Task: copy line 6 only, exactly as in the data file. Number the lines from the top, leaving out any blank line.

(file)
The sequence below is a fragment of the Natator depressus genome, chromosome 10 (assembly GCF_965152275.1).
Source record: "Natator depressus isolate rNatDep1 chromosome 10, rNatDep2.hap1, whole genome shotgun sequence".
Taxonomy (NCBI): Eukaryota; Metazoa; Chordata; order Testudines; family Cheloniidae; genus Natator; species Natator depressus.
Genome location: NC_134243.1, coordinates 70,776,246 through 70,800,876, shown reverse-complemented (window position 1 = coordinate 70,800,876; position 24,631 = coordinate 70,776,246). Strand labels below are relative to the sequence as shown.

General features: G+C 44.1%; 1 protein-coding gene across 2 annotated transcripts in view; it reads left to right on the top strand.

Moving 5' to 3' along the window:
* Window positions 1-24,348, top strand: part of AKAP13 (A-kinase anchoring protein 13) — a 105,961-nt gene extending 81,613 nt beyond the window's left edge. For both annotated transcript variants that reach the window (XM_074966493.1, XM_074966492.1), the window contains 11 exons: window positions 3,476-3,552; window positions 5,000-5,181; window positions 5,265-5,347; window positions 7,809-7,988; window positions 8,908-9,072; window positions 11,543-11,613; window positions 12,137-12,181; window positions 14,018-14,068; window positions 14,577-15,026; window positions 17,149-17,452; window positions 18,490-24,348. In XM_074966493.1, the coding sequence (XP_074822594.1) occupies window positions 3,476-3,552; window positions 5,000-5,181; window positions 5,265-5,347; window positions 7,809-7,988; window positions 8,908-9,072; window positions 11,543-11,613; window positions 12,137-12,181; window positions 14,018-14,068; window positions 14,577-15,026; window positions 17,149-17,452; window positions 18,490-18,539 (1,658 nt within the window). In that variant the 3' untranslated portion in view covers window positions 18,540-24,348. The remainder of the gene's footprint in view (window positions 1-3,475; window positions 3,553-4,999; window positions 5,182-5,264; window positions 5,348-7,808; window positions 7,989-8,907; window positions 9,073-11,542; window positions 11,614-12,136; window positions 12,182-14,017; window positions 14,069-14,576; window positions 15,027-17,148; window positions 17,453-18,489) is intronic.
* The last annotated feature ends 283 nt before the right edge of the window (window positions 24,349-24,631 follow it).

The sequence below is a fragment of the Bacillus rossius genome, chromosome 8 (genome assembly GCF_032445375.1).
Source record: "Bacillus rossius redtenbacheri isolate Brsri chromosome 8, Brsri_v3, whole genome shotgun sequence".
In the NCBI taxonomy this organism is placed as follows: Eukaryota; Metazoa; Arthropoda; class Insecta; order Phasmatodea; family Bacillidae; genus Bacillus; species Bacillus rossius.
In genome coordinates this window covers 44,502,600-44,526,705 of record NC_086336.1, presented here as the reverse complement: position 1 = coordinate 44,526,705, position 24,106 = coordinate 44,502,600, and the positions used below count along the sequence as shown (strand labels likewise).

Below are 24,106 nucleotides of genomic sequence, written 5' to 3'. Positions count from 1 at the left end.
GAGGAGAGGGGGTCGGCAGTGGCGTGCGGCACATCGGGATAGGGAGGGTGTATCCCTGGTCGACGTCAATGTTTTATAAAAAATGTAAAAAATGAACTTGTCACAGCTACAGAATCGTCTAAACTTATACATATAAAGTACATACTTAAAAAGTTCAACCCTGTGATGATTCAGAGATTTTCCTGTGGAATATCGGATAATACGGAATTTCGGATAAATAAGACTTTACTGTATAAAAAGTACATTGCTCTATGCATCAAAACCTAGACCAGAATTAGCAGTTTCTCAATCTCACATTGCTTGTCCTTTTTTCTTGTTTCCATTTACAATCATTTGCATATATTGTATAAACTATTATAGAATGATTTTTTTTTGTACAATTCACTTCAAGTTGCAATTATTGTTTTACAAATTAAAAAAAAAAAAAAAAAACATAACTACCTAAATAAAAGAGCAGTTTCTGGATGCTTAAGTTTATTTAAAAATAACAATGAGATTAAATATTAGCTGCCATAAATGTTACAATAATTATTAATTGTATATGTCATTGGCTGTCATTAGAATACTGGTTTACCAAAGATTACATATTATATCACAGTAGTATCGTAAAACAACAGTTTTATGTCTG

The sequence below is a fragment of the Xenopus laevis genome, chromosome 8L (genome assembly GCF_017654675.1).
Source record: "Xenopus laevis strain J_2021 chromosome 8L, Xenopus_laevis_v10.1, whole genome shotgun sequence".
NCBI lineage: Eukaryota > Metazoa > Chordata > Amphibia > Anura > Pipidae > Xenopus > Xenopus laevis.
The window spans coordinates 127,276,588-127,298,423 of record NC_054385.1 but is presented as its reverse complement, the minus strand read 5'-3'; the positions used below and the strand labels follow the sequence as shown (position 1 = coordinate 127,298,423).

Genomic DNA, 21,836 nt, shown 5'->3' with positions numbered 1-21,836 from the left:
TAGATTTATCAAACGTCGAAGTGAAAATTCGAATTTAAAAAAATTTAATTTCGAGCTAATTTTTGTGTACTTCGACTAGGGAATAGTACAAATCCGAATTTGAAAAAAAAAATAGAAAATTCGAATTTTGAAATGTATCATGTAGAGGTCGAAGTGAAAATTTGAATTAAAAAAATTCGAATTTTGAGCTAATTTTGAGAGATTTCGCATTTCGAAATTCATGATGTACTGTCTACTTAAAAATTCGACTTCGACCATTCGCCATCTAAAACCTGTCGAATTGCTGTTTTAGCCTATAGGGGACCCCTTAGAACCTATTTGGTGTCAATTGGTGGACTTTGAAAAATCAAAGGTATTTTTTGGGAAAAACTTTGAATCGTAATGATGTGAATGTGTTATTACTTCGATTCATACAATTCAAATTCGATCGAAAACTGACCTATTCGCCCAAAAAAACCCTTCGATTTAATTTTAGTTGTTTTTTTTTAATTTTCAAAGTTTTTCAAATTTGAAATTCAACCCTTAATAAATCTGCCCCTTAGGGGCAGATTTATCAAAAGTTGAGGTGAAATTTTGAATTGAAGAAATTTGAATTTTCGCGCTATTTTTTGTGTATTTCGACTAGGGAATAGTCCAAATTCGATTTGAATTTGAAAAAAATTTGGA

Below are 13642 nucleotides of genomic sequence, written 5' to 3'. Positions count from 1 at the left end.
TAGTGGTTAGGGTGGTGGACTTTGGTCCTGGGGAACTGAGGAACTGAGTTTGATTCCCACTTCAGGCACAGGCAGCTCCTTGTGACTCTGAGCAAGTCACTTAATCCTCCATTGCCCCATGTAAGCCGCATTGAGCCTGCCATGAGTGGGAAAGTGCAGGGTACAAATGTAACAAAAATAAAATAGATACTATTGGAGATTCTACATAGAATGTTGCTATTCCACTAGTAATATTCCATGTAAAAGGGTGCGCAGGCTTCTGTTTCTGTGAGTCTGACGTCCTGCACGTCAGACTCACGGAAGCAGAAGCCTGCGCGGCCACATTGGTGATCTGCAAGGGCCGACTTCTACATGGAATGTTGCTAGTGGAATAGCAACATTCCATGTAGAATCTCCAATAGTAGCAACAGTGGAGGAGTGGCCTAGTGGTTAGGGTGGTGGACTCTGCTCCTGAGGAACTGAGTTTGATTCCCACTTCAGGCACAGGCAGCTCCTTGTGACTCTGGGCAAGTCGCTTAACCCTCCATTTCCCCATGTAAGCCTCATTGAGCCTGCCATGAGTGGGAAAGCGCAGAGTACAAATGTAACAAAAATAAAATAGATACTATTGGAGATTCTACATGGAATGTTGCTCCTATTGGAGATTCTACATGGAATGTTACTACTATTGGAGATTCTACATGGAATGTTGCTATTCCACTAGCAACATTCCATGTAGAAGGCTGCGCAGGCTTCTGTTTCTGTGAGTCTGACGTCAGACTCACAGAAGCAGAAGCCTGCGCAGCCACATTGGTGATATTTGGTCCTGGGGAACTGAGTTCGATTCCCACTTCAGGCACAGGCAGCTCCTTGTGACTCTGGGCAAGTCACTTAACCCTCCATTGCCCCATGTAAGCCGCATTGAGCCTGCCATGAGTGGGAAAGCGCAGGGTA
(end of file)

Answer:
Moving 5' to 3' along the window: